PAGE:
Saturday, December 28, 2013

Who Rescued Whom

In her book Ancestral Intelligence Vera Schwarcz shares her renditions of some of the "jottings" of Chinese historian and poet Chen Yinke (1890-1969). She describes Yinke as, "a man who never tired or rescuing words." The idea of poet as rescuer appealed to me. Ironically I see it the other way around too. Sometimes I am rescued by a word.

Yesterday I was working on a collection of poems I started two years ago, although some of the poems are older than that. I made a New Year's resolution in 2012 to complete the collection. Then last year, since I hadn't finished it, I re-resolved to do it in 2013. It's not totally finished yet, but at least I have selected the poems that will be the collection.

For me, revision is an unending process. As Paul Valery said, "a poem is never finished, only abandoned." So as I was going over these poems, there was one with a title I didn't like. I like my titles to enhance the poem without giving too much away. This title was flat out exposition. I turned to my old friend Roget and looked up the word "thanks." I was offered twelve choices beginning with "gratitude" and ending with "gramercy." Gramercy? Wasn't that a park in New York? Well, indeed, it is, but it seems there is also an archaic meaning of expressing thanks from the French: grand merci. (Evidently the etymology of the NYC park goes back to a Dutch word meaning "little crooked swamp," but that didn't make any sense for my poem).

So now I have  poem titled "Gramercy." I was excited about finding this word and putting it back in circulation, and, at the same time, grateful to Roget for rescuing me from a dull title. Gramercy to Monsieur Roget.

I haven't decided what my New Year's resolution for 2014 will be, but I still have a few days left.

Friday, December 20, 2013

My Churches

On Christmas Eve after the presents are opened, the dishes loaded into the dishwasher, and the guests have left for home, I will sit for just a minute and look at the tree. Then I will bundle myself up and travel down the road to the candlelight service at church. This is always a highlight of my holiday. The beautiful music, the warm candlelight, and the familiar story of wanderers finding crude shelter where their baby will be born amid the animals all remind me once again of what this season is about.

When I speak here of church, I am speaking of the church I attend nearly every Sunday—Trinity United Methodist Church in Springfield, MA. The stone cathedral structure next to Forest Park is quite recognizable to anyone in the Springfield area. It is a beautiful building, but when I refer to the church, I am really talking about the people there. Everyone from the toddler playing peek-a-boo from two pews up to the man from AA who comes in silently, then leaves. Trinity is a warm and welcoming place.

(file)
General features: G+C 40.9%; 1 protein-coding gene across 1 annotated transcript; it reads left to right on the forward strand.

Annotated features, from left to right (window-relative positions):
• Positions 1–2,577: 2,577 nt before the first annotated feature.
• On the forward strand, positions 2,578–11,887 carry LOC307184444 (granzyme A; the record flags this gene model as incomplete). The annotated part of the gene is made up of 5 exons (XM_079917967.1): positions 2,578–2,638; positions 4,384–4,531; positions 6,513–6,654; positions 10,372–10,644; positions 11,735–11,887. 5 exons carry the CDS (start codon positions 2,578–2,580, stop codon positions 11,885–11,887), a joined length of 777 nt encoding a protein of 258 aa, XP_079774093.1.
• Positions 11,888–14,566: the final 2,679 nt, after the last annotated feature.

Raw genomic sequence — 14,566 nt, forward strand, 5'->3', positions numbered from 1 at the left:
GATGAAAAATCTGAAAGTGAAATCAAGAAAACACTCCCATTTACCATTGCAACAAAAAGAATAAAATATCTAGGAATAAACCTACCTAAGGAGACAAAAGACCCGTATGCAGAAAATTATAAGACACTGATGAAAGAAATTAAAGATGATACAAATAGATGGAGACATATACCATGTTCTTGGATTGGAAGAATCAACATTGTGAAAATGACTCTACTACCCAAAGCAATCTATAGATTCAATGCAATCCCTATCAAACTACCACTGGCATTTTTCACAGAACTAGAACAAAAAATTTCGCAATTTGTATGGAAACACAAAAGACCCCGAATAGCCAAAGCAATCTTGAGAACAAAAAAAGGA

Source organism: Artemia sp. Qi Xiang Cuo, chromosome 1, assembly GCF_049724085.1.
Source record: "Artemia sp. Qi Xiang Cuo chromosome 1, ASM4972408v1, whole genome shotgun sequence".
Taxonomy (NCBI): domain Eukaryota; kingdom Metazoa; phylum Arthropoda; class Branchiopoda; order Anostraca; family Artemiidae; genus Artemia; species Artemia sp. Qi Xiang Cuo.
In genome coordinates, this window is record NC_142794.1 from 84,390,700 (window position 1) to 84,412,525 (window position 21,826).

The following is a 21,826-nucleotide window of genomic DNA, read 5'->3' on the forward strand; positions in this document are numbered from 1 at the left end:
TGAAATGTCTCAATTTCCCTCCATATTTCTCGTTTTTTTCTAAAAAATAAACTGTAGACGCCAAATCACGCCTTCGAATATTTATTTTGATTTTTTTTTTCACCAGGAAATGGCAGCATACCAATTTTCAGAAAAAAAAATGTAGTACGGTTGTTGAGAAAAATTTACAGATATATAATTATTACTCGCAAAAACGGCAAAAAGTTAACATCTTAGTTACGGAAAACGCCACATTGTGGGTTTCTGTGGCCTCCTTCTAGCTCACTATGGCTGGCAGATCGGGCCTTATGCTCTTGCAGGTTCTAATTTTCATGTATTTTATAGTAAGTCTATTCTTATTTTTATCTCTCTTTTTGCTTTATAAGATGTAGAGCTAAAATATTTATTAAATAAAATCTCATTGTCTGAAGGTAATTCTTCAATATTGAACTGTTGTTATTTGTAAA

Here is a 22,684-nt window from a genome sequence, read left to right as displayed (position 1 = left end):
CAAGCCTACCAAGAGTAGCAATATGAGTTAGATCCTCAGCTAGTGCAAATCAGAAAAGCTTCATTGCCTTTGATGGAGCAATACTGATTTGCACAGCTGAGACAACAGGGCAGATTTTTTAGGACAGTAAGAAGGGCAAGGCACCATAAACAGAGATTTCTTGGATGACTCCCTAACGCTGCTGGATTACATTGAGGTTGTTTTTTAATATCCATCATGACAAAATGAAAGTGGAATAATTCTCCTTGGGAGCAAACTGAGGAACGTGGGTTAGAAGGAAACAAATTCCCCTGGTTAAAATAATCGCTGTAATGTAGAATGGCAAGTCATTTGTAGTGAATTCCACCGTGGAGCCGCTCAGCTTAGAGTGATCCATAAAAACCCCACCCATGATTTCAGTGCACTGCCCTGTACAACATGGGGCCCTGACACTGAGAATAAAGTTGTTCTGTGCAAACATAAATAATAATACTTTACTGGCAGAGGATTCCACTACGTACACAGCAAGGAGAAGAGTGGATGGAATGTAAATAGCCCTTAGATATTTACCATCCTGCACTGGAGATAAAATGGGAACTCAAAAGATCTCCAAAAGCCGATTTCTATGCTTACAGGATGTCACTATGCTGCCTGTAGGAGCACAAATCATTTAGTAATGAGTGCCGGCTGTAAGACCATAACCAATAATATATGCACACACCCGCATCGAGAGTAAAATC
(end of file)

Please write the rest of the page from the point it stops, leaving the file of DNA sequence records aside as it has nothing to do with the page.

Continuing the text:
This is why it pains me so when I hear about the other church—that larger church we are a part of—The United Methodist Church. That church has been in the news lately and not for being warm and welcoming—quite the opposite. That church has tried and convicted one of its clergy for violating church law—a law that forbids clergy from marrying couples of the same sex. In effect, that church has punished one of its members for showing love and compassion.

I struggle with being a member of these two churches, and I know I’m not alone. Can I go along worshiping and working in the church that ministers to everyone while, at the same time, being a part of that other church that excludes, judges, and condemns? I don’t know.

A couple of Christmases ago as I entered Trinity for the candlelight service, I saw one very bright star alone in the sky right over the church. I thought, of course, of the Magi who were guided by the star. This Christmas I will pray for that light to fall on both of my churches.

My Church

This is my church - doors open to the noise of the city
This is not my church - doors safely closed

This is my church - hands stretched across barriers
This is not my church - hands rigidly folded

This is my church - a harmony of diverse voices
This is not my church - a monotone of narrow doctrine

This is my church - hearts warmed by love
This is not my church - love limited by decree

My church -
not the closed inn doors
but the welcoming stable.